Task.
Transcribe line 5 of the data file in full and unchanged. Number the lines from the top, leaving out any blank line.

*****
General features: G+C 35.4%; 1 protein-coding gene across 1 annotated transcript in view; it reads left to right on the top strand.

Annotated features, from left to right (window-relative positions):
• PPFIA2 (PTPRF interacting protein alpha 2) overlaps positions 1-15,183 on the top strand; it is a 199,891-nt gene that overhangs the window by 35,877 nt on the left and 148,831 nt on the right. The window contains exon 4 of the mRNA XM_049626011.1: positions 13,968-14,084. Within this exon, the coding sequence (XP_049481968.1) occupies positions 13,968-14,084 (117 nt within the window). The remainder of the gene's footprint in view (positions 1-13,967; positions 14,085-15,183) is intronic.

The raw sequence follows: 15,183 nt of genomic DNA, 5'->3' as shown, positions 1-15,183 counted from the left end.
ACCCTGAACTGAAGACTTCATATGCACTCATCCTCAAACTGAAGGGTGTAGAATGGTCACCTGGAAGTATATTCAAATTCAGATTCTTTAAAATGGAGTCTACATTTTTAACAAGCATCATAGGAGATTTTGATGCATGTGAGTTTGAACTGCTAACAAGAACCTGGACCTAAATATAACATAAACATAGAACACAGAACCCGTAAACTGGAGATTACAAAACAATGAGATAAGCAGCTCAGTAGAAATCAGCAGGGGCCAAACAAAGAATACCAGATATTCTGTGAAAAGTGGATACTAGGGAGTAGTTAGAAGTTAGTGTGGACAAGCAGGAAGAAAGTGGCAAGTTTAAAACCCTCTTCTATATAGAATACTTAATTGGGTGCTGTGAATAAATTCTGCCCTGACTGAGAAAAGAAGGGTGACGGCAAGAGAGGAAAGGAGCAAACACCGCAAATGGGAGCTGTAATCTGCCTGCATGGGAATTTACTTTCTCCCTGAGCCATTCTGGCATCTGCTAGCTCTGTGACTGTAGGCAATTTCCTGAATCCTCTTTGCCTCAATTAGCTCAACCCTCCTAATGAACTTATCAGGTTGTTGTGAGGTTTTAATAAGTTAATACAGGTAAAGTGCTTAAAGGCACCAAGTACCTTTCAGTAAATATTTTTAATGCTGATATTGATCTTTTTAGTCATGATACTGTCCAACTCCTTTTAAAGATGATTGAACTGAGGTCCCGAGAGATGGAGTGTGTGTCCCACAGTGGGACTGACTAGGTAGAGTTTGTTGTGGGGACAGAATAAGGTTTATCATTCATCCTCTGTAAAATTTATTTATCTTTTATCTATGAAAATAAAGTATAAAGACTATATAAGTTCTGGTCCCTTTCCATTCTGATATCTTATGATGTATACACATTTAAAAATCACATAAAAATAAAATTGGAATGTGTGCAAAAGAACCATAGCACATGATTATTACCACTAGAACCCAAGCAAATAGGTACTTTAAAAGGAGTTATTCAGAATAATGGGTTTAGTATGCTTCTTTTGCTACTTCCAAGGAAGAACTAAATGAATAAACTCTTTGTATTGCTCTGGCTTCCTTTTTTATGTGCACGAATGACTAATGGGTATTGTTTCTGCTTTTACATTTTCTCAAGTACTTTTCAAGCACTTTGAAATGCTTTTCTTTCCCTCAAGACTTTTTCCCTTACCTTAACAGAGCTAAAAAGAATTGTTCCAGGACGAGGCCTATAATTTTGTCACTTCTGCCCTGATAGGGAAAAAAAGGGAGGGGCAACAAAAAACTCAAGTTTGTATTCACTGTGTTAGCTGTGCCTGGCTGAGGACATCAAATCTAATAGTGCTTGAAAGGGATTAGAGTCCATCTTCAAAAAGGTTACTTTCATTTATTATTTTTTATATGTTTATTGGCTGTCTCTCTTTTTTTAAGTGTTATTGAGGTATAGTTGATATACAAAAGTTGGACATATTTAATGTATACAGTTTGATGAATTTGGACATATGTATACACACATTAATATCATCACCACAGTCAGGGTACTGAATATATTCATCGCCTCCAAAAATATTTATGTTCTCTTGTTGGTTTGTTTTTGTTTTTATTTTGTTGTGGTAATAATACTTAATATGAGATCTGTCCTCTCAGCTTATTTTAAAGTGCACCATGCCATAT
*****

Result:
ACCCTGAACTGAAGACTTCATATGCACTCATCCTCAAACTGAAGGGTGTAGAATGGTCACCTGGAAGTATATTCAAATTCAGATTCTTTAAAATGGAGTCTACATTTTTAACAAGCATCATAGGAGATTTTGATGCATGTGAGTTTGAACTGCTAACAAGAACCTGGACCTAAATATAACATAAACATAGAACACAGAACCCGTAAACTGGAGATTACAAAACAATGAGATAAGCAGCTCAGTAGAAATCAGCAGGGGCCAAACAAAGAATACCAGATATTCTGTGAAAAGTGGATACTAGGGAGTAGTTAGAAGTTAGTGTGGACAAGCAGGAAGAAAGTGGCAAGTTTAAAACCCTCTTCTATATAGAATACTTAATTGGGTGCTGTGAATAAATTCTGCCCTGACTGAGAAAAGAAGGGTGACGGCAAGAGAGGAAAGGAGCAAACACCGCAAATGGGAGCTGTAATCTGCCTGCATGGGAATTTACTTTCTCCCTGAGCCATTCTGGCATCTGCTAGCTCTGTGACTGTAGGCAATTTCCTGAATCCTCTTTGCCTCAATTAGCTCAACCCTCCTAATGAACTTATCAGGTTGTTGTGAGGTTTTAATAAGTTAATACAGGTAAAGTGCTTAAAGGCACCAAGTACCTTTCAGTAAATATTTTTAATGCTGATATTGATCTTTTTAGTCATGATACTGTCCAACTCCTTTTAAAGATGATTGAACTGAGGTCCCGAGAGATGGAGTGTGTGTCCCACAGTGGGACTGACTAGGTAGAGTTTGTTGTGGGGACAGAATAAGGTTTATCATTCATCCTCTGTAAAATTTATTTATCTTTTATCTATGAAAATAAAGTATAAAGACTATATAAGTTCTGGTCCCTTTCCATTCTGATATCTTATGATGTATACACATTTAAAAATCACATAAAAATAAAATTGGAATGTGTGCAAAAGAACCATAGCACATGATTATTACCACTAGAACCCAAGCAAATAGGTACTTTAAAAGGAGTTATTCAGAATAATGGGTTTAGTATGCTTCTTTTGCTACTTCCAAGGAAGAACTAAATGAATAAACTCTTTGTATTGCTCTGGCTTCCTTTTTTATGTGCACGAATGACTAATGGGTATTGTTTCTGCTTTTACATTTTCTCAAGTACTTTTCAAGCACTTTGAAATGCTTTTCTTTCCCTCAAGACTTTTTCCCTTACCTTAACAGAGCTAAAAAGAATTGTTCCAGGACGAGGCCTATAATTTTGTCACTTCTGCCCTGATAGGGAAAAAAAGGGAGGGGCAACAAAAAACTCAAGTTTGTATTCACTGTGTTAGCTGTGCCTGGCTGAGGACATCAAATCTAATAGTGCTTGAAAGGGATTAGAGTCCATCTTCAAAAAGGTTACTTTCATTTATTATTTTTTATATGTTTATTGGCTGTCTCTCTTTTTTTAAGTGTTATTGAGGTATAGTTGATATACAAAAGTTGGACATATTTAATGTATACAGTTTGATGAATTTGGACATATGTATACACACATTAATATCATCACCACAGTCAGGGTACTGAATATATTCATCGCCTCCAAAAATATTTATGTTCTCTTGTTGGTTTGTTTTTGTTTTTATTTTGTTGTGGTAATAATACTTAATATGAGATCTGTCCTCTCAGCTTATTTTAAAGTGCACCATGCCATAT